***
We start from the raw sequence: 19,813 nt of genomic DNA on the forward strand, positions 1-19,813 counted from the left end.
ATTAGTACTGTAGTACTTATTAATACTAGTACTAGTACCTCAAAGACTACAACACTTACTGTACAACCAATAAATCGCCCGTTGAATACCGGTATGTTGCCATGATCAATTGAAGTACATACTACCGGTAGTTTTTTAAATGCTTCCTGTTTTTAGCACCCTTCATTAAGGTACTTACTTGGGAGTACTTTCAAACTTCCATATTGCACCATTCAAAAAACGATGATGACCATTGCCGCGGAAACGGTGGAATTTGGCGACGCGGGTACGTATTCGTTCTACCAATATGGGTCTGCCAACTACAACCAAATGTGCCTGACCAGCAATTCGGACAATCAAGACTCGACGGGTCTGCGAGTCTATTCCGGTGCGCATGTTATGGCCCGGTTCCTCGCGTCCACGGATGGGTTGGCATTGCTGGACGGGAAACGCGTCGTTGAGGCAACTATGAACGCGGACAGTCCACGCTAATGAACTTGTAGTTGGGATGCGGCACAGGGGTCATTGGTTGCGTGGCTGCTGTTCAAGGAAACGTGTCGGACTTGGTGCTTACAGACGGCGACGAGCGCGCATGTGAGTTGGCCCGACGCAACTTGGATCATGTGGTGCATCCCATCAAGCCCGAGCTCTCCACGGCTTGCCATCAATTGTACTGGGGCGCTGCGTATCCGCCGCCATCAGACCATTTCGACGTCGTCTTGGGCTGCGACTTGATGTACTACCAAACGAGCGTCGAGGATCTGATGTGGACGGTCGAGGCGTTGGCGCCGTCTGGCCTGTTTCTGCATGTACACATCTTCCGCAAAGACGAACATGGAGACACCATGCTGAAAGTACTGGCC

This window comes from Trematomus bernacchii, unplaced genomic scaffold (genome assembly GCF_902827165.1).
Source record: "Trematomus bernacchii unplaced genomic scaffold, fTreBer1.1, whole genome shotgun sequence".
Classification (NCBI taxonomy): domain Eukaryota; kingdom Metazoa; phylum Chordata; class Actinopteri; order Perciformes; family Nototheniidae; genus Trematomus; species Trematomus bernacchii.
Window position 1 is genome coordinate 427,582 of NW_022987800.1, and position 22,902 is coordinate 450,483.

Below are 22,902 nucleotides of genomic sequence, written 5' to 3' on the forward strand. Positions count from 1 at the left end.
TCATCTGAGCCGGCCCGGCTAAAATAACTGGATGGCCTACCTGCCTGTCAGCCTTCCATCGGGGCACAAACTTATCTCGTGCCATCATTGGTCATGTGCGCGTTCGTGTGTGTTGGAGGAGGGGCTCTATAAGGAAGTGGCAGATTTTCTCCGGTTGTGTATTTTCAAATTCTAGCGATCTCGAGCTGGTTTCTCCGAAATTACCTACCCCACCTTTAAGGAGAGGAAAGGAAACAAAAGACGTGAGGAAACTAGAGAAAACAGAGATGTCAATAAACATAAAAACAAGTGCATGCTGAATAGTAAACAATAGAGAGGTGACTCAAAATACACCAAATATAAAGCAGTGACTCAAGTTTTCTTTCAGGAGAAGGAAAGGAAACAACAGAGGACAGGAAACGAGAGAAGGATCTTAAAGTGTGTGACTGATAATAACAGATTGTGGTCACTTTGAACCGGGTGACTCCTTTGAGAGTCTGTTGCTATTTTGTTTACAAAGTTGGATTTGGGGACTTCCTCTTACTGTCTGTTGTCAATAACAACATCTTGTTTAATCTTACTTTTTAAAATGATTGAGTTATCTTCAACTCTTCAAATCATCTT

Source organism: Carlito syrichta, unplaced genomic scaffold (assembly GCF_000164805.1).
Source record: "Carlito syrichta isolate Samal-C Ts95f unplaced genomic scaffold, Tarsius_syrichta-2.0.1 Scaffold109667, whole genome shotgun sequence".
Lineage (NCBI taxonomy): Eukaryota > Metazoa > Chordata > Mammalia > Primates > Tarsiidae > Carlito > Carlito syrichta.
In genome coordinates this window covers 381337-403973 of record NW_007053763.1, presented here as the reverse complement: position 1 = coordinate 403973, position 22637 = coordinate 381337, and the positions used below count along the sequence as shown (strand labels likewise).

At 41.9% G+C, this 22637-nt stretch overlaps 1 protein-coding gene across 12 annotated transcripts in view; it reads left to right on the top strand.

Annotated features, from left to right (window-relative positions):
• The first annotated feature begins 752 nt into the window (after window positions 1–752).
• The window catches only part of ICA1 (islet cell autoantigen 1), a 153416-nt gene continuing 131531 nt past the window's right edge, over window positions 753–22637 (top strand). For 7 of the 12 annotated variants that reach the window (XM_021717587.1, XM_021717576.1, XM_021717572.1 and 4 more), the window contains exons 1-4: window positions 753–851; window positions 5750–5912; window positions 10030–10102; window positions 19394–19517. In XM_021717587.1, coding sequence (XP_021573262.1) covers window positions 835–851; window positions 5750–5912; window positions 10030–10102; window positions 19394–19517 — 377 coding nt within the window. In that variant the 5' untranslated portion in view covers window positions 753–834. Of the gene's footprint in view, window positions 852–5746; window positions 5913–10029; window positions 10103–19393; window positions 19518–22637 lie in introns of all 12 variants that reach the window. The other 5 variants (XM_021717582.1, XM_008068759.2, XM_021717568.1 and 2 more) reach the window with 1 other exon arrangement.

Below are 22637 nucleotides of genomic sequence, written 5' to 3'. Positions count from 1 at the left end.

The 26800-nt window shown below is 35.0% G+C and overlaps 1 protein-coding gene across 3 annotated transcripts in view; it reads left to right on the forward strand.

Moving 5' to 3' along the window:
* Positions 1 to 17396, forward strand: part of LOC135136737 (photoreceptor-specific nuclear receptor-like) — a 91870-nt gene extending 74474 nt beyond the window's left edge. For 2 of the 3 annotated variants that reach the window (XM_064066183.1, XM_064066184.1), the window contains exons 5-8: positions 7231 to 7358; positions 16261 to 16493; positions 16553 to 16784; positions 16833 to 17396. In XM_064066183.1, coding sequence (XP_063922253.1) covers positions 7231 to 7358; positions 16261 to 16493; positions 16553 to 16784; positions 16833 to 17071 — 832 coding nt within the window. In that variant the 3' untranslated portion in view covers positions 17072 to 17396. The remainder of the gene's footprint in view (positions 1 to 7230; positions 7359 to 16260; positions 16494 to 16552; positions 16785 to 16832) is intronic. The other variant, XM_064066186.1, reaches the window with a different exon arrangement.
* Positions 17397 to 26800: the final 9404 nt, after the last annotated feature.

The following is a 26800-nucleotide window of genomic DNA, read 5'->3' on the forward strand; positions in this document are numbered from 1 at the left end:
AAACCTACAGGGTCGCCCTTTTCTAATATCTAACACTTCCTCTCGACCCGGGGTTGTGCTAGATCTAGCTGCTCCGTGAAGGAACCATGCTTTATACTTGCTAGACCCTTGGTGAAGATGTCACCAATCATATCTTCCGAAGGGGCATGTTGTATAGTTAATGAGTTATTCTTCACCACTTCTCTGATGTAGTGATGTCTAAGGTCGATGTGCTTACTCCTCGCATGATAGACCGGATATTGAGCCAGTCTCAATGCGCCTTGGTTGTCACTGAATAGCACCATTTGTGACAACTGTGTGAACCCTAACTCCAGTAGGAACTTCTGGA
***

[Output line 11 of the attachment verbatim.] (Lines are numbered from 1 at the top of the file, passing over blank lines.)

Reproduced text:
Lineage (NCBI taxonomy): Eukaryota > Metazoa > Chordata > Mammalia > Primates > Tarsiidae > Carlito > Carlito syrichta.